Monte-Williams Collection

Monte-Williams Collection

Ref: NFA0161

Title: Monte-Williams Collection

Scope: This collection contains research material by Pauline Tindale and a small amount of original archive related to Randall Williams and his descendants, including birth, death and marriage certificates and photographs.

Dates: 1790s-1990s
Level: Fonds
Extent: 2 boxes
Name of creator: Pauline Tindale

Administrative / biographical history: Randall Kay Williams (1846-1898) was one of the first showmen to introduce moving pictures to the travelling fairground.

Randall was born in Liverpool to Thomas Williams of Warrington (1824-1881) and Sarah Williams nee Glazebrook (1829-c.1868). The Williams family were showpeople who began touring in the mid-1840s with various attractions such as mechanical exhibitions, fine art shows and waxworks.

Randall started his career as a showman following the family tradition of sideshows in the late 1800s and toured around Britain for 25 years, first with a ghost illusion and then with a bioscope show.

Moving picture technology was developing in Europe in the late 1800s. Many had attempted to present public shows but failed, until in 1895 the Lumiere Brothers presented the first quality commercial public moving picture show in Paris. Randall, a shrewd businessman, who liked to keep a step ahead of his fellow showmen by bringing the latest and most innovative shows to the fair, incorporated this new technology to his existing ghost shows.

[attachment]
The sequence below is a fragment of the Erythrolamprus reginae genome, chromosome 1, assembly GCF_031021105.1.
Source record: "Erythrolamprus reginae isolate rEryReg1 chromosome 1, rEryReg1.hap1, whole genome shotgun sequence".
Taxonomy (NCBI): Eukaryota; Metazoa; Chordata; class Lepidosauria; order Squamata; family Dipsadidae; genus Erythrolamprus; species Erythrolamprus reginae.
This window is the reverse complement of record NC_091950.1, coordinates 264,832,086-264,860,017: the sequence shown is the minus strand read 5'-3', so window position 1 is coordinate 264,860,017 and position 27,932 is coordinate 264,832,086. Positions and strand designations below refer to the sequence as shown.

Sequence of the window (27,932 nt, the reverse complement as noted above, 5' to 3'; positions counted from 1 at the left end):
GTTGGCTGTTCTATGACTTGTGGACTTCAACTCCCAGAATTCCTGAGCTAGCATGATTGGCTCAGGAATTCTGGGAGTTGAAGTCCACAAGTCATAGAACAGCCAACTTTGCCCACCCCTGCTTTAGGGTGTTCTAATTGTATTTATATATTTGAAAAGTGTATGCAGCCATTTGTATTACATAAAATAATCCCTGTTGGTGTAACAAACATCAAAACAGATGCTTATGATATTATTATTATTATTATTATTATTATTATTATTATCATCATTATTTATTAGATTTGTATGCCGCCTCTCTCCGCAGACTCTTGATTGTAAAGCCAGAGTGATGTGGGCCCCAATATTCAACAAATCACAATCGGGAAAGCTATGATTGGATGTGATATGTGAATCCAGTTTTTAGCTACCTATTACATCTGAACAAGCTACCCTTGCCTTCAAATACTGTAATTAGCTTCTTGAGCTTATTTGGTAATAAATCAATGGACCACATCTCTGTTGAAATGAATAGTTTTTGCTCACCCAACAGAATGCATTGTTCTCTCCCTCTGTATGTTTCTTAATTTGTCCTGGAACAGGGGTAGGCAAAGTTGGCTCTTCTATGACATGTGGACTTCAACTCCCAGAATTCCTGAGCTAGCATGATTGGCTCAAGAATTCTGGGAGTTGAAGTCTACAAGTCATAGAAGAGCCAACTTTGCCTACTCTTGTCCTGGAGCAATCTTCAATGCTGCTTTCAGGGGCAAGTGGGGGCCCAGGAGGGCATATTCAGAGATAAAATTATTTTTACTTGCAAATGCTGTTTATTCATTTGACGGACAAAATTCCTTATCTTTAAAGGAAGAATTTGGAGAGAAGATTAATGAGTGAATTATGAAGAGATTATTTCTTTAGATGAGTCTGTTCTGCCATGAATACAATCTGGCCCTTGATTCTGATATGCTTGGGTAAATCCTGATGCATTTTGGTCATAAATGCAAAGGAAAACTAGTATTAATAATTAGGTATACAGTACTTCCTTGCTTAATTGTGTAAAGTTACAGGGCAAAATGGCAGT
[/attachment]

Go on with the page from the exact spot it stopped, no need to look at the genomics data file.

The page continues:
Randall was first recorded using the cinematograph in November 1896 at the Rotherham Statutes Fair, mainly showing Pepper’s Ghost illusion. A year later he presented a combined new attraction at King’s Lynn Mart for the first time, ‘The Moving Pictures’. The roaring success of his show set up a new trend on the fairground, which was soon followed by showmen all around the country.

Randall’s shows often use Pepper’s Ghost illusion. Pepper’s Ghost, was first shown at the Royal Polytechnic in 1862 by John Henry Pepper (1821–1900). It consisted of a stage specially arranged into two rooms, one that can be seen by the public and another one which is hidden, and a set up using electricity, a mirror and a pane of glass positioned at specific angles to reflect a ghostly figure onto the stage. The show fed the Victorian era’s thirst for magic, science and technology through the combination of mechanical development and ingenuity and became a staple of many of Randall Williams’ shows between the 1870s and 1890s.

Randall was a regular at the Islington World’s Fair Exhibition Christmas performance where he introduced his ground breaking moving image show. His film repertoire included; Louis Fuller and the Serpentine Dance and the Czar in Russia. In 1897 he exhibited at the Victorian Era Exhibition in Earl’s Court, where he paid homage to the Queen by showing footage of her Diamond Jubilee Procession. The opulence and quality of his shows amazed his audience and gained him the title of ‘King of Showmen’.

Randall married Mary Anne Hough (1851-1884) aka Polly, from the Hough fairground family in 1870 at Bradford Parish Church. They had six children, most of which died in infancy; Thomas Henry (6 June 1873 - 27 September 1873), Annietta (1874-1876), Sarah (1876-1881), Alice (1878-1879), Annie (b.1879), and Caroline (1880-1937). After his wife’s death in 1884, Randall met Annie Radford, with whom he had four more children, although they never married; Randall (b.1890), Thomas Randall (b.1892), Albert Edward (b.1895) and George (b.1896).